Police do not believe that a man described by a bin lorry driver, in the area where RAF gunner Corrie McKeague was last seen on CCTV, was the missing airman, an inquest heard.

Mr McKeague, of Dunfermline, Fife, was 23 when he disappeared in the early hours of September 24 2016  after a night out in Bury St Edmunds, Suffolk.

He was last seen on CCTV at 3.25am entering a service area behind a Greggs store and police believe he climbed into a bin which was then tipped into a waste lorry.

The serviceman was wearing white trousers and a pink shirt in CCTV images.

Corrie McKeague inquest
Corrie McKeague, 23, has not been seen since going missing following a night out in Bury St Edmunds in 2016 (PA)

Bin lorry driver, Martyn Thompson, who tipped a bin in the area at 4.19am, earlier told an inquest in Ipswich that he checked inside the bin before tipping it and nobody was inside it.

He also said he had seen a man in light-coloured trousers and a pink shirt standing in the area and using a mobile phone.

Lawyer Dr Anton van Dellen, asking questions on behalf of Mr McKeague’s father, Martin McKeague, asked Chief Superintendent Marina Ericson “if it was the police view” that the man seen by Mr Thompson in the service area “was Corrie”.

“No,” said Ch Supt Ericson, who became senior investigating officer from November 2017.

Dr Van Dellen said that a man, wearing a yellow top, blue hoody and dark trousers, was seen on CCTV using his phone by the service area before walking in, and he suggested this could have been the man whom Mr Thompson saw.

The inquest heard that the man in the blue hoody was traced by police and spoken to.

Dr Van Dellen said Mr Thompson was informed on September 29 by an operative at the Biffa depot in Bury St Edmunds that police wanted to speak to him.

Corrie McKeague missing
Police officers launched an extensive search of a rubbish dump as part of the hunt for Corrie McKeague (Chris Radburn/PA)

He said Mr Thompson gave his initial account to the police later that day.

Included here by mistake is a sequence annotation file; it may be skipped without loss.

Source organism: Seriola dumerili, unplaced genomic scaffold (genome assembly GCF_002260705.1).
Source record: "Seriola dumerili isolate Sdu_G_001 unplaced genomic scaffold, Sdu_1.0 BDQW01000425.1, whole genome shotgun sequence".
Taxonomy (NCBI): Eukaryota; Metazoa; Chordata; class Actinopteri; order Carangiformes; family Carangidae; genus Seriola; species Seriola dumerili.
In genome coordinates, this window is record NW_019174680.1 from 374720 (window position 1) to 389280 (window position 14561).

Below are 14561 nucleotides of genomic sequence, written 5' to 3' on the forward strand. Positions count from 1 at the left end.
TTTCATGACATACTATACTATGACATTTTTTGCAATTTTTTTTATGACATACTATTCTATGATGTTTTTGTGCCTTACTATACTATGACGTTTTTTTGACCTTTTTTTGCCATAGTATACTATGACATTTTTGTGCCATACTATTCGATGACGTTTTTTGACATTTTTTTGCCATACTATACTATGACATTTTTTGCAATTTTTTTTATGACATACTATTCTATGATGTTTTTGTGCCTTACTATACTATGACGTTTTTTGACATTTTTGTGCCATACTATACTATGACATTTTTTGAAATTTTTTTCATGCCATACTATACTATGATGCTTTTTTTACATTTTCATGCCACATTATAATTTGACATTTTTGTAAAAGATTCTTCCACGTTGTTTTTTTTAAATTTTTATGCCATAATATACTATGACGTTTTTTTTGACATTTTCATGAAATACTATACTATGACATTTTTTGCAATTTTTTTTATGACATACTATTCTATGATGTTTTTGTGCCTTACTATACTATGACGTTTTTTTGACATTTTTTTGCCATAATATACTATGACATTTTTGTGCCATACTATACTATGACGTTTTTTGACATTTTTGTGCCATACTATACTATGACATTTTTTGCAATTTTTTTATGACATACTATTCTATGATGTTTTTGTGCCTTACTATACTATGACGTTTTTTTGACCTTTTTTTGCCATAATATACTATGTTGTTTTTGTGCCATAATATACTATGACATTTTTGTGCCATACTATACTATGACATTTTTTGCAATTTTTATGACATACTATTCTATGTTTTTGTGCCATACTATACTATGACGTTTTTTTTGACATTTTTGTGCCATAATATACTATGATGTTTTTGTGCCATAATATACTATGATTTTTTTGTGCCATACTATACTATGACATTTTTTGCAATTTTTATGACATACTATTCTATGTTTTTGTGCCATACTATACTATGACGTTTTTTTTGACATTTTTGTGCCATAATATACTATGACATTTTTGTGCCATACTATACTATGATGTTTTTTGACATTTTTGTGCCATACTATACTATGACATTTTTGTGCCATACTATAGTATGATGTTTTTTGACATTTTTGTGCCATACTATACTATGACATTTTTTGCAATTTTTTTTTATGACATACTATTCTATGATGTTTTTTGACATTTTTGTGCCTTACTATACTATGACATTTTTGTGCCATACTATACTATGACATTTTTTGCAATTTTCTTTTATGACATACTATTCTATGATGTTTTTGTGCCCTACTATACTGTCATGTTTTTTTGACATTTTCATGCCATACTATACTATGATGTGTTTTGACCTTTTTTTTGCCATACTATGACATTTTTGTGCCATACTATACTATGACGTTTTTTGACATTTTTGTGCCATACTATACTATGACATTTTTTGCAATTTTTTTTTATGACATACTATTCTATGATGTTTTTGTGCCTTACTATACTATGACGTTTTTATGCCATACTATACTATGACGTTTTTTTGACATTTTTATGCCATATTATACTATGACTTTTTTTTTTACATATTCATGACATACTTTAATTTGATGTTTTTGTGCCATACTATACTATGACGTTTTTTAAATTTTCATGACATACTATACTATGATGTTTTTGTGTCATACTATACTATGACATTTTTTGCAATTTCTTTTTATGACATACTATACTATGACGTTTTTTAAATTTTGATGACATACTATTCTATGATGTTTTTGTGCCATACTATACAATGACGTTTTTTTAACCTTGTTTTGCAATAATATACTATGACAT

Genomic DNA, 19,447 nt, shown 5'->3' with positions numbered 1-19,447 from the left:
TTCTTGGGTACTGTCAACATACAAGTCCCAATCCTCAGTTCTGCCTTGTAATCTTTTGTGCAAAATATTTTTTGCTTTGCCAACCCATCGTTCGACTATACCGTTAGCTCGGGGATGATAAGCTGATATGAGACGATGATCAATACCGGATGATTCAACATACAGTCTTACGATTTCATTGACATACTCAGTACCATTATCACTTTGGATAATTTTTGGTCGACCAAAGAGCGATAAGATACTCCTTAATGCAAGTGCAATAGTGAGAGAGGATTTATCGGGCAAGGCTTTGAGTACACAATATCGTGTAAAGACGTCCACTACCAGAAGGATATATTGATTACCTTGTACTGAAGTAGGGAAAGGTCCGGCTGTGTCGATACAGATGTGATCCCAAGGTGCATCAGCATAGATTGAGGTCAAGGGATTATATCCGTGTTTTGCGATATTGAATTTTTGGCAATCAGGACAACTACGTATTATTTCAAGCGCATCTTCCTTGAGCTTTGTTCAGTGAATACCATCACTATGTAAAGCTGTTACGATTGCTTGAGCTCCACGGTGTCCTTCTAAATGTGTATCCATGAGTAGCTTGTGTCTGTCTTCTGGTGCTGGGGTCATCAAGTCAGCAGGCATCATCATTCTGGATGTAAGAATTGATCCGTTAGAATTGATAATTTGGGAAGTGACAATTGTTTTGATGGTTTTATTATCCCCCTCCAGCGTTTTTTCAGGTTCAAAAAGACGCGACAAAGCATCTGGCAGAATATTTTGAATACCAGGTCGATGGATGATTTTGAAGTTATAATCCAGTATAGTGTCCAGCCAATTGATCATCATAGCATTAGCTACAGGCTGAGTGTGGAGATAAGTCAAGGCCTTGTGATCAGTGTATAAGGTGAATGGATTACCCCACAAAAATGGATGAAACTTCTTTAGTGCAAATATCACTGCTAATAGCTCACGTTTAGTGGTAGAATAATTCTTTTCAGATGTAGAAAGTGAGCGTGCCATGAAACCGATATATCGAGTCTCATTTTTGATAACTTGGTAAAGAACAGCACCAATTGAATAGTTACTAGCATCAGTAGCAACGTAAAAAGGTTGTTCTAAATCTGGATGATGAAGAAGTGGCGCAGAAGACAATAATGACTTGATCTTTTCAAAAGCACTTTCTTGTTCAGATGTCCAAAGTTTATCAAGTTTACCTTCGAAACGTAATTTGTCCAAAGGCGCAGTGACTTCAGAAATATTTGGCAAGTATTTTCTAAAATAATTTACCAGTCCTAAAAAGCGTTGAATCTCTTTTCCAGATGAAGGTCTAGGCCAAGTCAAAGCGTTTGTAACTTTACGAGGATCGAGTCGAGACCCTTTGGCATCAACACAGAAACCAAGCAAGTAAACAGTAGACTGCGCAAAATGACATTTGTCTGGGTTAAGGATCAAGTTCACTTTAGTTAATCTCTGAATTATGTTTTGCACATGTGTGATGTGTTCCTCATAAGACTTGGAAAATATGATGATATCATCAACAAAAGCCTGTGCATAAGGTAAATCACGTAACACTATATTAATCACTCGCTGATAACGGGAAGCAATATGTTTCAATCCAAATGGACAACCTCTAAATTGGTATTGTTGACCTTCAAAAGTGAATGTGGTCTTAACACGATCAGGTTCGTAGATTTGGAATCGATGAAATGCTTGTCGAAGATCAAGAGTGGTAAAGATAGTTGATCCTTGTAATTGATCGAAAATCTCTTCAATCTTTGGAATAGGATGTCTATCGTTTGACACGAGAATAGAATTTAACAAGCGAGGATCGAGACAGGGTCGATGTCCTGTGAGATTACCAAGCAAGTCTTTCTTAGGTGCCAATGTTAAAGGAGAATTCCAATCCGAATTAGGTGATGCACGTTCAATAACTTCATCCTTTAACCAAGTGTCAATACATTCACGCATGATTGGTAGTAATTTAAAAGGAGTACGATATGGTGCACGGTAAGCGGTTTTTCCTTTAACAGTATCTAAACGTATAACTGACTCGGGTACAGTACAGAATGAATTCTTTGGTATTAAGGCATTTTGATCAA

He said that Mr Thompson, in his initial account, described seeing a “smartly-dressed, white male in light coloured clothing with light-coloured trousers, holding a mobile phone, he appeared to be 18 to 20 years old”.

He later gave his first witness statement, on October 5 2016.

In it, Mr Thompson described the man as “18 to 22 years old, smartly-dressed” with a “pink, light-coloured shirt which he believed to be long-sleeved”, adding that he had “light brown or blonde-coloured hair that was short at the sides but longer at the top”, Dr Van Dellen said.

Ch Supt Ericson agreed with the lawyer that this was “more detail, more specific than his first account”.

She agreed with him that a possible explanation was that, between his initial statement on September 29 and his first witness statement on October 5, Mr Thompson “has been exposed to newspaper coverage or a media appeal for Corrie with that description and his evidence has become coloured, even if subconsciously”.

Ch Supt Ericson agreed with Dr Van Dellen that a second possible explanation was that Mr Thompson “has effectively deliberately described (the man) with that description to place, potentially, Corrie away from the bin and superimpose Corrie’s description on (the man)”.

In a second witness statement on November 21 2016, Mr Thompson added that the man’s shirt was “slim-fitting with a collar”, Dr Van Dellen said.

He asked Ch Supt Ericson why police do not believe that Mr Thompson checked inside the bin.

She replied: “It’s a culmination of all the evidence that’s held in this case.

“We now know that that bin weighed 116kg.

“We now know that was an extremely heavy weight for that particular bin on a Saturday.

“We’ve found no other explanation for what could have been in that bin that would have constituted that weight.

“We have the additional evidence of Corrie’s phone tracking the bin lorry on its journey.”

The inquest, being heard with a jury, continues.